Have you completed Open Your Ears Part I? If you haven’t done so, I want you to go ahead and complete that lesson before continuing in this lesson.
Now, many people with the gift of perfect pitch hear music in a manner akin to viewing visual colors with their eyes. They hear music notes in a “spectrum” where each different note represents a different color to them.
Let’s perform a quick drill to see if you can notice the differences between notes. I want you to pick up your guitar and play the 4th string chromatically from the open string to the 12th fret.
As you play through each of the 12 notes, try to listen deeply to each note. Do you notice something different about each individual note? If you do notice a nuance of difference which you can’t seem to place your hands on, you are on the right track.
Now, I want you to play through the 12 notes again. This time round, I am going to give you a hint. The F# note sounds bold and vibrant which makes it stand out from the other notes. As your ears develop, you will start to figure out things better and I will talk more about this in later lessons.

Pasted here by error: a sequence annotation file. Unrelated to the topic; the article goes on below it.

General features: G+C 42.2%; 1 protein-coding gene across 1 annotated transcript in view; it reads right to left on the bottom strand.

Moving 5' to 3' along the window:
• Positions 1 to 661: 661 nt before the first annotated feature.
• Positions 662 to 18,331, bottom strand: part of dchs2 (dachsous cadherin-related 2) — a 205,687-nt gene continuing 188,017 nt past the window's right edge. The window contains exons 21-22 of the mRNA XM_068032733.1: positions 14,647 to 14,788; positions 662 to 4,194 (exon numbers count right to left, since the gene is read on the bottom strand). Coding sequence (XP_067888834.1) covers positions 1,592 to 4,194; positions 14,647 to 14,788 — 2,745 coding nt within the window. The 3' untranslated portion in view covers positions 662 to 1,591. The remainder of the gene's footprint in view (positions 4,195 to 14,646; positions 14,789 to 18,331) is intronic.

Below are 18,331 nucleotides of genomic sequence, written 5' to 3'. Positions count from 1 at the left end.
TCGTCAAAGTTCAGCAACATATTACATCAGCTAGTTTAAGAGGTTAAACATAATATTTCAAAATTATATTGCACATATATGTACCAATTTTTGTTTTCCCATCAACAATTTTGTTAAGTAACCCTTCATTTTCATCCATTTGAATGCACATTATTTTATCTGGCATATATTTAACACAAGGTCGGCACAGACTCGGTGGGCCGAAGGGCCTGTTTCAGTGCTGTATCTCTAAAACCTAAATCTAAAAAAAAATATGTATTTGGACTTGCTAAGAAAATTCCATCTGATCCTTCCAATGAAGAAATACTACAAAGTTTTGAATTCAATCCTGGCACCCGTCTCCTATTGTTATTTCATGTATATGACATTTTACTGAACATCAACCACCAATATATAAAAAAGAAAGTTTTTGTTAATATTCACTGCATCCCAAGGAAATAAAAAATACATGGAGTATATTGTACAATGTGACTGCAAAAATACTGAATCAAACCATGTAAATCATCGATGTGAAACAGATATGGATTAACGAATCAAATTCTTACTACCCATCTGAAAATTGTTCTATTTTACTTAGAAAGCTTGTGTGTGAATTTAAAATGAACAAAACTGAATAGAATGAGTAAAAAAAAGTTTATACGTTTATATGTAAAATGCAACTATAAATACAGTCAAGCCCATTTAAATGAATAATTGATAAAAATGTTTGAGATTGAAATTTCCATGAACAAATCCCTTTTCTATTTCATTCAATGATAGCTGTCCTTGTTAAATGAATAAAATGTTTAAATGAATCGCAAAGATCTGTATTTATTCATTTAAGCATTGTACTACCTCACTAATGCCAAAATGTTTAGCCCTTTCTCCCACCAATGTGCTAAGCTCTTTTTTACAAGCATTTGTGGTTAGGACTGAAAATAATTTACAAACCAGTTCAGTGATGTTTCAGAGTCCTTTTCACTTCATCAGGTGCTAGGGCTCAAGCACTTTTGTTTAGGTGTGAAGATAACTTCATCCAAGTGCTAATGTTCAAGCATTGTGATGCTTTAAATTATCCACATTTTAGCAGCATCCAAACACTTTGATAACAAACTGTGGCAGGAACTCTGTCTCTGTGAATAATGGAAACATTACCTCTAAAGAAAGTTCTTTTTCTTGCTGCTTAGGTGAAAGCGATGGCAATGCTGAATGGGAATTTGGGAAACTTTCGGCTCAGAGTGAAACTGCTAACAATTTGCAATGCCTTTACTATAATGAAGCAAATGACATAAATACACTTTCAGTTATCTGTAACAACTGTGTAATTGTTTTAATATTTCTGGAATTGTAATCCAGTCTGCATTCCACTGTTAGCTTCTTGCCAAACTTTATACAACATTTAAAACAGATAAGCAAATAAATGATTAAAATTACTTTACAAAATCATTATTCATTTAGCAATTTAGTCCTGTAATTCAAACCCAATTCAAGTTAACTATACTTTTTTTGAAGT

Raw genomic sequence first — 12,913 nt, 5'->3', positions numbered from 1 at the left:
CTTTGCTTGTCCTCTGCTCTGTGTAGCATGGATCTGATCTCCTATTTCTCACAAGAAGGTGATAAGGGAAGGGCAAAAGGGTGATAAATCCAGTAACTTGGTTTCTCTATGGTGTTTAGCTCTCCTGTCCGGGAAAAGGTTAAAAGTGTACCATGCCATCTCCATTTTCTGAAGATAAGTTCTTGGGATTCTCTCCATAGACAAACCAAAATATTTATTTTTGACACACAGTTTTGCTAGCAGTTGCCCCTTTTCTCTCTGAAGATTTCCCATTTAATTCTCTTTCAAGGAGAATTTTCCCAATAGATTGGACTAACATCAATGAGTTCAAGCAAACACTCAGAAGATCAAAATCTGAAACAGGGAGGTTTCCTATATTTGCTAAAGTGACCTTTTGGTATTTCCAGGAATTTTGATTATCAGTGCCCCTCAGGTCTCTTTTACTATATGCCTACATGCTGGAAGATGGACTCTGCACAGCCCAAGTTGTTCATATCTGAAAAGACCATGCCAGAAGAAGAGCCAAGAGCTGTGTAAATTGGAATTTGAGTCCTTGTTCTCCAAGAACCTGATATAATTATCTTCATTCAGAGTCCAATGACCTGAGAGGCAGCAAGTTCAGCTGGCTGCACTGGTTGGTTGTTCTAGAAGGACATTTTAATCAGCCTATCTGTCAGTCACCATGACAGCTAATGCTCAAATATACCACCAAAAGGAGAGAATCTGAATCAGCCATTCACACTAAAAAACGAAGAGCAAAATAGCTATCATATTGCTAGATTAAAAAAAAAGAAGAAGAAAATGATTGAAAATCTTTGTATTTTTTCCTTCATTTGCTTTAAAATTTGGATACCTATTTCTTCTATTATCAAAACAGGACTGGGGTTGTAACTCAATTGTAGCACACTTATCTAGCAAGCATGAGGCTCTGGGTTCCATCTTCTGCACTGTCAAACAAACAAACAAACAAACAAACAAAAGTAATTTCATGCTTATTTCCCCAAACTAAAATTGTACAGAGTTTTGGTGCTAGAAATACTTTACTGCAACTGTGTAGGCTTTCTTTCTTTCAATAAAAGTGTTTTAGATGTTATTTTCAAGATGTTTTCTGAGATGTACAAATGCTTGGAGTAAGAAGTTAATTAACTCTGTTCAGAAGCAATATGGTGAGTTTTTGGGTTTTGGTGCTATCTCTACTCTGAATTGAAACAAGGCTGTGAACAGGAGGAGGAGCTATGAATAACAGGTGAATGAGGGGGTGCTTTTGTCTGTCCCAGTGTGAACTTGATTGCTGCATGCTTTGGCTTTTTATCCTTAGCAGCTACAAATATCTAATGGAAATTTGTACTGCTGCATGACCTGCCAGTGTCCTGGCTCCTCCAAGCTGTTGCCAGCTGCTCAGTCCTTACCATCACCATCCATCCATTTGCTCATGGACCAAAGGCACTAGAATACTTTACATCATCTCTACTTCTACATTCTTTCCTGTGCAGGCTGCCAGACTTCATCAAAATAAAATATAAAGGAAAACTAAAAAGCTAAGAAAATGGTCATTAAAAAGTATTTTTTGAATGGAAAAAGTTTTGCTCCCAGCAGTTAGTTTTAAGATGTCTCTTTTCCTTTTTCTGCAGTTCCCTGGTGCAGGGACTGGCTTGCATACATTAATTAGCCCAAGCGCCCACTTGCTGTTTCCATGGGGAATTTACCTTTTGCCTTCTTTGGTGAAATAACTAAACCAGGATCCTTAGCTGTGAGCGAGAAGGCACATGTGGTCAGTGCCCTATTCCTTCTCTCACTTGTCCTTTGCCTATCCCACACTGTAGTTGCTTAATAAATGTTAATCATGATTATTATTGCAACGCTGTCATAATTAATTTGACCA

Let’s continue the journey towards “better” ears. Do you recall the exercise from the Open Your Eyes Part I where you play an open string and sing out the note to match the pitch? In this exercise, I’m going to make some modifications to the previous exercise.
Without looking at the fretboard, strike any open string at random and try naming the string that was struck (i.e. E,B,G,D,A,E ). If you want to, you can get your friend or sibling to help you out with this exercise.
It’s really quite simple isn’t it? This exercise may be straightforward but it’s very effective. Once you can consistently recognize the different open strings, you had subtlety develop your musical ear even without noticing it.
For this exercise, we would make use of music intervals to get your ears accustomed to relative pitch. I want you to play any Major 3rds / Minor 3rds harmonically (2 notes at the same time) on the guitar. Listen to the notes and try to differentiate the pitches of the 2 notes. Then, sing out the 2 notes starting from the lower note to the higher note.
Do this exercise all across the entire fretboard using different strings and I want you to practice these until you can recognize any 2 intervals correctly by singing them out.
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